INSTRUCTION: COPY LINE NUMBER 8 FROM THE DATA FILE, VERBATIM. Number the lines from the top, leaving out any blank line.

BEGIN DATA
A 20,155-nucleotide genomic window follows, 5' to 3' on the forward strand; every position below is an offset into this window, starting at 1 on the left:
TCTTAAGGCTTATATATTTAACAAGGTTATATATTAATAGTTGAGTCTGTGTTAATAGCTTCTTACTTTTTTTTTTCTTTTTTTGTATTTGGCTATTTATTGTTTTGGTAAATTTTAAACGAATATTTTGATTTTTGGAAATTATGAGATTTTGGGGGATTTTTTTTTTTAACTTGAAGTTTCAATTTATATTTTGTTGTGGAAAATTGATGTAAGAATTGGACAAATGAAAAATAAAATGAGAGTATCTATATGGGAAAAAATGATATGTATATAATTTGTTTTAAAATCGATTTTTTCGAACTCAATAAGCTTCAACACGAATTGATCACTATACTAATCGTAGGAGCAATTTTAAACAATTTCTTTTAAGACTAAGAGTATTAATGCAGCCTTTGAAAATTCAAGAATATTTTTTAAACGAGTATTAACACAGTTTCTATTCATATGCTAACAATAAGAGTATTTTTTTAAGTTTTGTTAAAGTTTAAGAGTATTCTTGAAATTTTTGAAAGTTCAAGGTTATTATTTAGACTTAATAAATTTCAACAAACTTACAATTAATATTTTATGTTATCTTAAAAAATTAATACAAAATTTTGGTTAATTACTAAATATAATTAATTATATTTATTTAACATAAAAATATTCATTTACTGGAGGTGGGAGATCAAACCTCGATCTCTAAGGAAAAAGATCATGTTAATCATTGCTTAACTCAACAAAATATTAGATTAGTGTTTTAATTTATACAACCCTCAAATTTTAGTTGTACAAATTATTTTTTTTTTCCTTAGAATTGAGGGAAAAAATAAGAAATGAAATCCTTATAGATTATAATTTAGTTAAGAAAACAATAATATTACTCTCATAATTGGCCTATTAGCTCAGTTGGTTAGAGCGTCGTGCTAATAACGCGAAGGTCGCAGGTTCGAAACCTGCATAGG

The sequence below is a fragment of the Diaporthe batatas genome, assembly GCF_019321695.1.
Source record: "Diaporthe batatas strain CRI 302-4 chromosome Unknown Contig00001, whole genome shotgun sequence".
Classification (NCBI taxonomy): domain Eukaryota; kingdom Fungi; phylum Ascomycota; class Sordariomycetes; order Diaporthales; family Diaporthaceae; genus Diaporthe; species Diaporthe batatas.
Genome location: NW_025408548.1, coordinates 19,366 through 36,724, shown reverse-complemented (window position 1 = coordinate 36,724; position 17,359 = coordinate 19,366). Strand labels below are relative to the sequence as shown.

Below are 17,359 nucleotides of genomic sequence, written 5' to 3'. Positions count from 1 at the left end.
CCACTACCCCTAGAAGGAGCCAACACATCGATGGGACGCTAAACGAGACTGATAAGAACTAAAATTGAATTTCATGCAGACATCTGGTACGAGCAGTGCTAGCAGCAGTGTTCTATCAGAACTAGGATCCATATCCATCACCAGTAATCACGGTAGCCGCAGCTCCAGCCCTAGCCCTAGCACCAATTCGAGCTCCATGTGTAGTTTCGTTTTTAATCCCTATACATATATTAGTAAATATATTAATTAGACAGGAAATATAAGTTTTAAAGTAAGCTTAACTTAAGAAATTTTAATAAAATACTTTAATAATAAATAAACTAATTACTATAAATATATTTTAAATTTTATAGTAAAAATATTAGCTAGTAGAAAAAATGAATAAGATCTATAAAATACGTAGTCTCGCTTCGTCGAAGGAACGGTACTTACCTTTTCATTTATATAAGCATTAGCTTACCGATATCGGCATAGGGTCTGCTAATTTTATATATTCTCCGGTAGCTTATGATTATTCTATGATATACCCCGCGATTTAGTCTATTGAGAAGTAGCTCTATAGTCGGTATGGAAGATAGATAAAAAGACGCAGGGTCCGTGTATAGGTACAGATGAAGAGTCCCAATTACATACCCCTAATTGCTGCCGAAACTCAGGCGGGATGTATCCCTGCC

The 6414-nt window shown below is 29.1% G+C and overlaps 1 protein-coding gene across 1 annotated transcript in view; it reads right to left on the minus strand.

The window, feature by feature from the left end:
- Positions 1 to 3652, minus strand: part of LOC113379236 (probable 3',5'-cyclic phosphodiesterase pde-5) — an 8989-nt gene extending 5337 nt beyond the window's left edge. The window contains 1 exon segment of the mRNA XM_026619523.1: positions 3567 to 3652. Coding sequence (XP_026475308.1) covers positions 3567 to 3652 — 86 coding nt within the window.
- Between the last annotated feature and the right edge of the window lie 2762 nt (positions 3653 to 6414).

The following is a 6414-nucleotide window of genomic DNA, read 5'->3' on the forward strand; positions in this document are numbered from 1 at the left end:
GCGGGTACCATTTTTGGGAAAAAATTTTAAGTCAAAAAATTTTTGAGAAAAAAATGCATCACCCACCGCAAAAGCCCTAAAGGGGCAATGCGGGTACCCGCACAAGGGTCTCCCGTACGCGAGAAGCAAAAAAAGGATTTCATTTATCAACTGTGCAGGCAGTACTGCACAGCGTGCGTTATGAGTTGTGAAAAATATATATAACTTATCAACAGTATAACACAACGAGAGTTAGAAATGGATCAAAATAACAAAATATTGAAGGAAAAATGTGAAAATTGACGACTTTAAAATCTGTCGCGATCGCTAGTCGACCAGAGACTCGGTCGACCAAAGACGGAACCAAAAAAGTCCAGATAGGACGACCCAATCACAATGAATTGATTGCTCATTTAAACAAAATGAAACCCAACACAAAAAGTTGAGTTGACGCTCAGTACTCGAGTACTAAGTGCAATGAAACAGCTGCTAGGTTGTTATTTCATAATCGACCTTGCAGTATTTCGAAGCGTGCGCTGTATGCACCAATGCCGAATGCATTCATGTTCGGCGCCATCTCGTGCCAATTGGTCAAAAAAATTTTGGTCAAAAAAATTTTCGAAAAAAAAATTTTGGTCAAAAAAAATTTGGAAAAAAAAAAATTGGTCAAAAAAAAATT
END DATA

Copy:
CCACTACCCCTAGAAGGAGCCAACACATCGATGGGACGCTAAACGAGACTGATAAGAACTAAAATTGAATTTCATGCAGACATCTGGTACGAGCAGTGCTAGCAGCAGTGTTCTATCAGAACTAGGATCCATATCCATCACCAGTAATCACGGTAGCCGCAGCTCCAGCCCTAGCCCTAGCACCAATTCGAGCTCCATGTGTAGTTTCGTTTTTAATCCCTATACATATATTAGTAAATATATTAATTAGACAGGAAATATAAGTTTTAAAGTAAGCTTAACTTAAGAAATTTTAATAAAATACTTTAATAATAAATAAACTAATTACTATAAATATATTTTAAATTTTATAGTAAAAATATTAGCTAGTAGAAAAAATGAATAAGATCTATAAAATACGTAGTCTCGCTTCGTCGAAGGAACGGTACTTACCTTTTCATTTATATAAGCATTAGCTTACCGATATCGGCATAGGGTCTGCTAATTTTATATATTCTCCGGTAGCTTATGATTATTCTATGATATACCCCGCGATTTAGTCTATTGAGAAGTAGCTCTATAGTCGGTATGGAAGATAGATAAAAAGACGCAGGGTCCGTGTATAGGTACAGATGAAGAGTCCCAATTACATACCCCTAATTGCTGCCGAAACTCAGGCGGGATGTATCCCTGCC